Friday, March 21, 2008

long catchup letter to Amy


Dear Amy,

I’ve been thinking of writing to you specifically this week—I could easily write any of a dozen fabulous writers I know to tell what this stretch of days feels like, but you’ve considered me a writer of some sort since my days of letter-writing, perhaps 20 years ago. So I think of you first.

To tell you about today, the wind on this green, green isle is almost brittle with cold: my winter gear and layers will only protect me for twenty minutes or so before it feels painful to be outdoors. Still it looks like the Irish countryside, all moss and florals and even the cliffs are green. At the end of this short street is a beach covered with smooth stones of all colors, then Puget Sound, then Port Townsend on the other side, then the Olympic Range beyond, snow-covered and mostly cloud-covered, too. By now all my oddities and foibles seem exposed and embraced by my classmates, and they send me out into the cold to see how much of those peaks I can see. They refuse my invitations for Frisbee today: too cold.

Indoors, we are in a converted army barracks, I believe, a utilitarian structure characterized by thin walls and a loud heating system that bangs, and throughout the day the wind has thrown open doors and rattled window panes. In the main room, though, the podium is flanked by two elegant floor lamps, tall green plants, and strings of paper lanterns hanging from heating vents—the furniture looks like it’s been scavenged from dorm lounges, but that is fine. It’s comfortable and it works. When no lectures or readings or classes meet there, folks treat it exactly like a dorm lounge. Half a dozen students are gathered there now, reading lyrics off a huge projector screen (Simon and Garfunkel, just now, music far older than these young singers). I’m upstairs in my utilitarian room. I can hear everything in the building. This reminds me so much of our Beach Project days, and the inescapable quality of community life. You know me: I’m mostly charmed by all the hubbub.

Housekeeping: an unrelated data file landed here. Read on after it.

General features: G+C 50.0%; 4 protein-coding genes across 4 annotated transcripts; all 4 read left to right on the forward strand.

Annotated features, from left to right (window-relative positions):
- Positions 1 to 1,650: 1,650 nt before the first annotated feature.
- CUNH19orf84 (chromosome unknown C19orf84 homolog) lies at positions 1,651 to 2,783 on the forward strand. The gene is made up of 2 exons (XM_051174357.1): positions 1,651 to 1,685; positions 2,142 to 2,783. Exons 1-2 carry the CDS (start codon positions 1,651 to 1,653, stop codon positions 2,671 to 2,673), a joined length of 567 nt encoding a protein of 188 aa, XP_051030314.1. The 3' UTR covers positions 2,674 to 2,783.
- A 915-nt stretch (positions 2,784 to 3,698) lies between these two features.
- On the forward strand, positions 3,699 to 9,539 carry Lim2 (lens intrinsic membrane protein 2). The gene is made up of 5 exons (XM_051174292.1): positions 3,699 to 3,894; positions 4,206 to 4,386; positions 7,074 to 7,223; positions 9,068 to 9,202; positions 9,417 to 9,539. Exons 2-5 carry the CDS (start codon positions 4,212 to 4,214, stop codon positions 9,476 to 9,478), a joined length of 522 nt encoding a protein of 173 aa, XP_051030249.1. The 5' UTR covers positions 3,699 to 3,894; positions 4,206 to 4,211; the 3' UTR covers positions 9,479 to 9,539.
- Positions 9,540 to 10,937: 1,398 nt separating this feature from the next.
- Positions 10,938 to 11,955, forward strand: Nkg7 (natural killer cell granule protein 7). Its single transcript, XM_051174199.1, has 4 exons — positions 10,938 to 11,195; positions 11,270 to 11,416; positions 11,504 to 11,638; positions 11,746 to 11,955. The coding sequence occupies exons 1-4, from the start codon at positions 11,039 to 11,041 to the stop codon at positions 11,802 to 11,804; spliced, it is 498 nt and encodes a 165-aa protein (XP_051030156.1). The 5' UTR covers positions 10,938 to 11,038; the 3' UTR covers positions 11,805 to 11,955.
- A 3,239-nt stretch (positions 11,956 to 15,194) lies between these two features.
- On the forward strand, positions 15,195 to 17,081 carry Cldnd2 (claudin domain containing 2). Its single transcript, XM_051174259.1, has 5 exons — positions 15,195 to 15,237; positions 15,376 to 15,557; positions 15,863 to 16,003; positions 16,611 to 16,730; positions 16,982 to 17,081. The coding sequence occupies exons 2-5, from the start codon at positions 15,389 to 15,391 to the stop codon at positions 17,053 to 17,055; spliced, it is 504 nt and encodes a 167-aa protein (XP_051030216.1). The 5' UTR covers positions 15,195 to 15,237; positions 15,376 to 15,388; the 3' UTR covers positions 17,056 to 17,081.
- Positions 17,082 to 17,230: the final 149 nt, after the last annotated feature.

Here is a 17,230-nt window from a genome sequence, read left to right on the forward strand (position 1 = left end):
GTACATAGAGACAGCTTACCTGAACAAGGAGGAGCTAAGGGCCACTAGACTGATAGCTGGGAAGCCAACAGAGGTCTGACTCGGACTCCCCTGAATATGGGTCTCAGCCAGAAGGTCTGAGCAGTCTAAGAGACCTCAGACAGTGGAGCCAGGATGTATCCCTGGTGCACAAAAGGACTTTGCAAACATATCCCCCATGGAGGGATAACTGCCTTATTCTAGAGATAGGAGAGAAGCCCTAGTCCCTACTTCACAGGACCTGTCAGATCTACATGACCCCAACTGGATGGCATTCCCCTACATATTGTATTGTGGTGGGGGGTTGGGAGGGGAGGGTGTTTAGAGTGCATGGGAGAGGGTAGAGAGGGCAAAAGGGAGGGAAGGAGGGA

This MFA group is thirty students, I believe, and seven full-time faculty, two chaplains, plus guest faculty including Patricia Hampl and David James Duncan among others.

You in particular would appreciate Patricia Hampl, both on paper and in person. She’d be the first to admit that her life is modest, middle-American, relatively quiet, and yet her prose transcends the ordinary circumstance and draws connections that surprise. Several of her essays can be plainly described as “perfect.” In person, she is a woman of faith, she is witty and warm, and she can teach. When I asked her questions about how to learn to write “a fluent personal essay,” which she said every writer needs to do, I explained that I have no formal background in literature.

“Oh, so you’re one of those feral writers!” she exclaimed and we all laughed. I’m picturing long fangs, big claws, and speed, claiming the title for my own. Feral! I love that! She suggested we develop a ruthless desire to “rob” from the skills of other writers, learning like artists do, by copying, by dissecting other’s reading, by being willing to sacrifice some of the pleasure of reading, in the service of the writing craft. I will need fangs to do this. She assures me “feral” is not a bad place to be, as long as I find some ways to discipline my writing.